PCGamingWiki:Editing guide/Video settings

From PCGamingWiki, the wiki about fixing PC games

The largest table in an article, the Video Settings section deals with all visual/graphical related features and options available for a game.

The table

Template documentation

Syntax

==Video settings==
{{Video settings
|wsgf link                  = 
|widescreen wsgf award      = gold/silver/limited/unsupported/incomplete
|multimonitor wsgf award    = gold/silver/limited/unsupported/incomplete
|ultrawidescreen wsgf award = gold/silver/limited/unsupported/incomplete
|4k ultra hd wsgf award     = gold/silver/limited/unsupported/incomplete
|widescreen resolution      = unknown
|widescreen resolution notes= 
|multimonitor               = unknown
|multimonitor notes         = 
|ultrawidescreen            = unknown
|ultrawidescreen notes      = 
|4k ultra hd                = unknown
|4k ultra hd notes          = 
|fov                        = unknown
|fov notes                  = 
|windowed                   = unknown
|windowed notes             = 
|borderless windowed        = unknown
|borderless windowed notes  = 
|anisotropic                = unknown
|anisotropic notes          = 
|antialiasing               = unknown
|antialiasing notes         = 
|vsync                      = unknown
|vsync notes                = 
|60 fps                     = unknown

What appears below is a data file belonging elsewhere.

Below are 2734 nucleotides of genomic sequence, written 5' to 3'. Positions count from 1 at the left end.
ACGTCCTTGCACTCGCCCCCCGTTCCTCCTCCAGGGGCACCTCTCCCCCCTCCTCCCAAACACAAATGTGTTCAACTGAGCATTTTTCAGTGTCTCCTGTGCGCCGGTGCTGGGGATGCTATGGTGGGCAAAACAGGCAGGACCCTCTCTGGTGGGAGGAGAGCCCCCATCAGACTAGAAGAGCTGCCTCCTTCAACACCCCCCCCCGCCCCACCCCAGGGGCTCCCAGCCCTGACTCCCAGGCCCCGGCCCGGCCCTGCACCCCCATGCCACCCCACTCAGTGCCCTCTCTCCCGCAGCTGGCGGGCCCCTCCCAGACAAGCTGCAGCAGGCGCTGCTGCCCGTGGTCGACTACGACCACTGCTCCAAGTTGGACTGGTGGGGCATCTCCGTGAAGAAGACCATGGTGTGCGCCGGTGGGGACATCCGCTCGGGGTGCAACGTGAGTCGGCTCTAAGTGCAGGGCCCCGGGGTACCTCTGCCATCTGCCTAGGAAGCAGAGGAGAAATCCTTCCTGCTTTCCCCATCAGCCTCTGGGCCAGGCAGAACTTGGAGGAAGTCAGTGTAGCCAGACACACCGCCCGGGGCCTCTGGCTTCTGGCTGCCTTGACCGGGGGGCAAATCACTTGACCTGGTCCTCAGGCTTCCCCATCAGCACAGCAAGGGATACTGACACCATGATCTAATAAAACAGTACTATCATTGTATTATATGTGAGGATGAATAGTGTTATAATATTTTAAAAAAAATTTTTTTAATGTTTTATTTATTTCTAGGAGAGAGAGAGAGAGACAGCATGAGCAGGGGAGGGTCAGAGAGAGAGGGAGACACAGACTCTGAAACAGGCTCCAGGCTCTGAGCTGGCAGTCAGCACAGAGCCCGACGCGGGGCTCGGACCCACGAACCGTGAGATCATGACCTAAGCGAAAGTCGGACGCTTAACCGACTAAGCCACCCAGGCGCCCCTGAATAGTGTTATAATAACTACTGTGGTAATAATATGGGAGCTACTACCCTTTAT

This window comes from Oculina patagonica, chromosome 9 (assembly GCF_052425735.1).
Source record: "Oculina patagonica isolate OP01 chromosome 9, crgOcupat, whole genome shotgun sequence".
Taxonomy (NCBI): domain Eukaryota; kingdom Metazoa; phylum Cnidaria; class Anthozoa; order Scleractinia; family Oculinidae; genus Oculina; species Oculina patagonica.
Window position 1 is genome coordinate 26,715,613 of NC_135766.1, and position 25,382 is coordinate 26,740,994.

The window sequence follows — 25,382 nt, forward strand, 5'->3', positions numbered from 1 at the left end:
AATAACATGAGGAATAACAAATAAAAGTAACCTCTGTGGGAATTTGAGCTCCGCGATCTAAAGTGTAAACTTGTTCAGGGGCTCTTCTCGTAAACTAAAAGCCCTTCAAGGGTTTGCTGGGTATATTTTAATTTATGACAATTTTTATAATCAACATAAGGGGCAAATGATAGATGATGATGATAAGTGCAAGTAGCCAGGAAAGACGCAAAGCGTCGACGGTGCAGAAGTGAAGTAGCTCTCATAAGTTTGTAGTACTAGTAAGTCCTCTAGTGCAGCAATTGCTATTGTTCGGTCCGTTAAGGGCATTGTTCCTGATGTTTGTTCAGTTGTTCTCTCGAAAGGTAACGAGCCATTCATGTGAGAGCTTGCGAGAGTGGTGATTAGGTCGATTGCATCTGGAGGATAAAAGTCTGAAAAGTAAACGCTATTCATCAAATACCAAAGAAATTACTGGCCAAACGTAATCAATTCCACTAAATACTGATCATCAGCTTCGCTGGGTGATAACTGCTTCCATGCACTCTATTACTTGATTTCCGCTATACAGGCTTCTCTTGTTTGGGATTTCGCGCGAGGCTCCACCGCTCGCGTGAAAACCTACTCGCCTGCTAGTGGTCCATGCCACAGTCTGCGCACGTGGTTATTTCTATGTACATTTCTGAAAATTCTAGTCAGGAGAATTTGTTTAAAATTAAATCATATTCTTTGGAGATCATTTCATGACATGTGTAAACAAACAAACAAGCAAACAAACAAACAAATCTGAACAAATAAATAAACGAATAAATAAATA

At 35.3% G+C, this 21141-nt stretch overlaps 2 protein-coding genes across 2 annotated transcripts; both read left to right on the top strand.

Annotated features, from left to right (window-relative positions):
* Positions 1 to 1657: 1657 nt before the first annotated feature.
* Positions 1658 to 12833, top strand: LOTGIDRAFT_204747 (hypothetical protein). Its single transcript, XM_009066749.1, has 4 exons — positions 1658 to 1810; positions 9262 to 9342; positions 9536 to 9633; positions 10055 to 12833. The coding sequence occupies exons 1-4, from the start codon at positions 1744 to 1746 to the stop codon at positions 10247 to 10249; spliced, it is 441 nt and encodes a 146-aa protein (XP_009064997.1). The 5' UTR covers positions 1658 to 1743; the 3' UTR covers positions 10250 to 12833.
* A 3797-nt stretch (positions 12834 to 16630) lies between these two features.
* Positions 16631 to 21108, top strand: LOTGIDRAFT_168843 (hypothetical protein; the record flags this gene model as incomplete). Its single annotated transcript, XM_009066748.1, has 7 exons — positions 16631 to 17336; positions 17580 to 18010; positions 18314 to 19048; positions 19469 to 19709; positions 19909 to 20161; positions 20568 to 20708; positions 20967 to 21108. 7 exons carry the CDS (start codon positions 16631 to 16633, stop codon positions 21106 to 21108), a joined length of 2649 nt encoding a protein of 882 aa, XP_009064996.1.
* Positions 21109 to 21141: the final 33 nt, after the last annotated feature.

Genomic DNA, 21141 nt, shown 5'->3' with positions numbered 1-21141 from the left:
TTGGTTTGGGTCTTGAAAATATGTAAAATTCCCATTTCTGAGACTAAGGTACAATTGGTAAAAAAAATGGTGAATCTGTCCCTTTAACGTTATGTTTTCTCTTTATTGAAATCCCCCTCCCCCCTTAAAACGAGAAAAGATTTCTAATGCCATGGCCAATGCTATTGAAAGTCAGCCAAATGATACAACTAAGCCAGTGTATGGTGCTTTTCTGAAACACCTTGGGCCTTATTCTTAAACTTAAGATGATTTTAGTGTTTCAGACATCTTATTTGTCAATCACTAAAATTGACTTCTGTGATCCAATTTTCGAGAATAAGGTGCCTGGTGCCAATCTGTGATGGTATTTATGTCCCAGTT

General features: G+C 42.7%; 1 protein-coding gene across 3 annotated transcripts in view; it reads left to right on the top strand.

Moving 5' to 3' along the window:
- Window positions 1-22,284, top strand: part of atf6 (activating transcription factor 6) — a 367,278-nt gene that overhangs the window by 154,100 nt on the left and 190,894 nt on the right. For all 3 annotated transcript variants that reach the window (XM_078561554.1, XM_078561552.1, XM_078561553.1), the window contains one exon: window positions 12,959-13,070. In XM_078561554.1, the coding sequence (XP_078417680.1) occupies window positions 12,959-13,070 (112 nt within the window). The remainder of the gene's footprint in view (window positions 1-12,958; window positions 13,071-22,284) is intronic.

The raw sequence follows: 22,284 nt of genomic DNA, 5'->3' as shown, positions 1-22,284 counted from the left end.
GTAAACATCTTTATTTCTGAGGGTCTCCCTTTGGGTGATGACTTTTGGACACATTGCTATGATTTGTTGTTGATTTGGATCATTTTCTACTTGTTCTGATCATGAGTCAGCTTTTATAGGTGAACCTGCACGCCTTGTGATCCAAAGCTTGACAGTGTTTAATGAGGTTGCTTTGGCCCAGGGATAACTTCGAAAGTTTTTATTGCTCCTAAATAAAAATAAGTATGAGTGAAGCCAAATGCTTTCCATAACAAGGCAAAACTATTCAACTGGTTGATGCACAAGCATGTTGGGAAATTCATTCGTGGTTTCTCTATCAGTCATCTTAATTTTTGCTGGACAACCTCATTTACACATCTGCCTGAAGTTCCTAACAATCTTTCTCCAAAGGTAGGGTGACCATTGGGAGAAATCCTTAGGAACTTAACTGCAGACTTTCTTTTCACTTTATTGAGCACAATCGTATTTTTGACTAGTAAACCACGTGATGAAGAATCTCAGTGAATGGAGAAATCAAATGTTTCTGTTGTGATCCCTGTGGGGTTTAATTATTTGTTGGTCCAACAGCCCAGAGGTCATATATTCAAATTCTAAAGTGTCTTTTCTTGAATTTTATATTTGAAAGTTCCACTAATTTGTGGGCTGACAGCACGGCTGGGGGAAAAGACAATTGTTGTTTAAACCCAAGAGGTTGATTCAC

|60 fps notes               = 
|120 fps                    = unknown
|120 fps notes              = 
|color blind                = unknown
|color blind notes          = 
}}

Example

Graphics option Option WSGF Notes
Widescreen resolution
Multi-monitor
Ultra-widescreen
4K Ultra HD
The interface scales with the resolution and at 4K can become almost unusable.
Field of view (FOV)
Between 75° and 90° vertical.
Windowed
Toggle with Alt+ Enter (when using DOSBox).
Borderless fullscreen windowed
See Borderless fullscreen windowed.
Anisotropic filtering (AF)
Anti-aliasing (AA)
Vertical sync (Vsync)
60 FPS
120+ FPS
Game physics broken past 90 FPS.
Color blind mode
A fan patch is required.

As an added bonus, a Widescreen Gaming Forum (WSGF) game report can be linked directly into the table. This provides a side-by-side comparison on the general feature support ("is it available, officially or not?") versus the quality of the support ("is the game playable with said features?").

For DOS games, set all fields to false except for Windowed mode (native support via DOSBox)

Field breakdown

Field Definition How to find Notes